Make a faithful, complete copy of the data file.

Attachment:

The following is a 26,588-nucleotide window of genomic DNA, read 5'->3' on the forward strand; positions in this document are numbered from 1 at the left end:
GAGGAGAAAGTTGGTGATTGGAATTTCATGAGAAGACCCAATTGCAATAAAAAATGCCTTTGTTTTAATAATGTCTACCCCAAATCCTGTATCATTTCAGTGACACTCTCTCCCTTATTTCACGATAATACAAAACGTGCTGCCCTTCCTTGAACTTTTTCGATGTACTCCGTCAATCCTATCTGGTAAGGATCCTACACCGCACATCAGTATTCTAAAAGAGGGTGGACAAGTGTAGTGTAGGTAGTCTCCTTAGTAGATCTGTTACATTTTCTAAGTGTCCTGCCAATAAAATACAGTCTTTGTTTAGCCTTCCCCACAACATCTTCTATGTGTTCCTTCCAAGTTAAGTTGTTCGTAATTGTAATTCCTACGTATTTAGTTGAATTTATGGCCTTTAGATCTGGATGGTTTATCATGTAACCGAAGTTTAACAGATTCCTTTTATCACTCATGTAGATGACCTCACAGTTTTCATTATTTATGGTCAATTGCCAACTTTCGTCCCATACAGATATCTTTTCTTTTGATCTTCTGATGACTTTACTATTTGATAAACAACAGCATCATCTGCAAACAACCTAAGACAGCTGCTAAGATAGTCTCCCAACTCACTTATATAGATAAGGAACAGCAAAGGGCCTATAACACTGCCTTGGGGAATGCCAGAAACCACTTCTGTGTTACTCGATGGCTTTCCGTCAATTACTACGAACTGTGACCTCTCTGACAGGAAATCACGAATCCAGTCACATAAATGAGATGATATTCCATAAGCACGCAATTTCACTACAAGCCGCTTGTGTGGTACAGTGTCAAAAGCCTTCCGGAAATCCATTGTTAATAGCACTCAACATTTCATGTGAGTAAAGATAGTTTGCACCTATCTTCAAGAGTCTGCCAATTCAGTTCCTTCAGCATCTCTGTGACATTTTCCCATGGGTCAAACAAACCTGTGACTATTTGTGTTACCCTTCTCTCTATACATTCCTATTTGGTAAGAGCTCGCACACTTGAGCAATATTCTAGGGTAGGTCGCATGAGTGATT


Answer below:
The following is a 26,588-nucleotide window of genomic DNA, read 5'->3' on the forward strand; positions in this document are numbered from 1 at the left end:
GAGGAGAAAGTTGGTGATTGGAATTTCATGAGAAGACCCAATTGCAATAAAAAATGCCTTTGTTTTAATAATGTCTACCCCAAATCCTGTATCATTTCAGTGACACTCTCTCCCTTATTTCACGATAATACAAAACGTGCTGCCCTTCCTTGAACTTTTTCGATGTACTCCGTCAATCCTATCTGGTAAGGATCCTACACCGCACATCAGTATTCTAAAAGAGGGTGGACAAGTGTAGTGTAGGTAGTCTCCTTAGTAGATCTGTTACATTTTCTAAGTGTCCTGCCAATAAAATACAGTCTTTGTTTAGCCTTCCCCACAACATCTTCTATGTGTTCCTTCCAAGTTAAGTTGTTCGTAATTGTAATTCCTACGTATTTAGTTGAATTTATGGCCTTTAGATCTGGATGGTTTATCATGTAACCGAAGTTTAACAGATTCCTTTTATCACTCATGTAGATGACCTCACAGTTTTCATTATTTATGGTCAATTGCCAACTTTCGTCCCATACAGATATCTTTTCTTTTGATCTTCTGATGACTTTACTATTTGATAAACAACAGCATCATCTGCAAACAACCTAAGACAGCTGCTAAGATAGTCTCCCAACTCACTTATATAGATAAGGAACAGCAAAGGGCCTATAACACTGCCTTGGGGAATGCCAGAAACCACTTCTGTGTTACTCGATGGCTTTCCGTCAATTACTACGAACTGTGACCTCTCTGACAGGAAATCACGAATCCAGTCACATAAATGAGATGATATTCCATAAGCACGCAATTTCACTACAAGCCGCTTGTGTGGTACAGTGTCAAAAGCCTTCCGGAAATCCATTGTTAATAGCACTCAACATTTCATGTGAGTAAAGATAGTTTGCACCTATCTTCAAGAGTCTGCCAATTCAGTTCCTTCAGCATCTCTGTGACATTTTCCCATGGGTCAAACAAACCTGTGACTATTTGTGTTACCCTTCTCTCTATACATTCCTATTTGGTAAGAGCTCGCACACTTGAGCAATATTCTAGGGTAGGTCGCATGAGTGATT